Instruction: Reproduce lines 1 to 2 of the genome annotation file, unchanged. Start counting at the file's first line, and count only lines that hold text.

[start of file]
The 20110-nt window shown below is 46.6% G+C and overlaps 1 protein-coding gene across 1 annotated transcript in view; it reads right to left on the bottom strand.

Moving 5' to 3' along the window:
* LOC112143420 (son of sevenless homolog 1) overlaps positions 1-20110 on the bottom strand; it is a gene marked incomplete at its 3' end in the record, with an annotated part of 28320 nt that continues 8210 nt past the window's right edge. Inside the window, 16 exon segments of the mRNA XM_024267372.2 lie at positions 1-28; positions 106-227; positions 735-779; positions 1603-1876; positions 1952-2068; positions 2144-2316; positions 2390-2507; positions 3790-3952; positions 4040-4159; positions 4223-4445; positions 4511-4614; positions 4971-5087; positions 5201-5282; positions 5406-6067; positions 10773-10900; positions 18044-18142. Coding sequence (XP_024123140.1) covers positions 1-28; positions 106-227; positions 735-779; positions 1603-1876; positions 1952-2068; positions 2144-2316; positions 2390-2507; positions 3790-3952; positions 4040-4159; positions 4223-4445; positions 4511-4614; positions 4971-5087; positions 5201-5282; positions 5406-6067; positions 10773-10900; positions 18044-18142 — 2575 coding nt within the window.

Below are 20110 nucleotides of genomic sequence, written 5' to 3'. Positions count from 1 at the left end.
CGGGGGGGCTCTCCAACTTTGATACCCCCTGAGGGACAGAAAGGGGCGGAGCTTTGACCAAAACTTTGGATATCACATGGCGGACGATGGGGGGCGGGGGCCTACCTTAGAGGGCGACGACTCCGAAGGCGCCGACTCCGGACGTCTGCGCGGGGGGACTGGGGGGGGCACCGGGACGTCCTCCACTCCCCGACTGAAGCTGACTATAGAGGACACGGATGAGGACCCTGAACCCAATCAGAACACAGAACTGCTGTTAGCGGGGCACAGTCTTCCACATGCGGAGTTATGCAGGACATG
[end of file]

The 20110-nt window shown below is 46.6% G+C and overlaps 1 protein-coding gene across 1 annotated transcript in view; it reads right to left on the bottom strand.

Moving 5' to 3' along the window: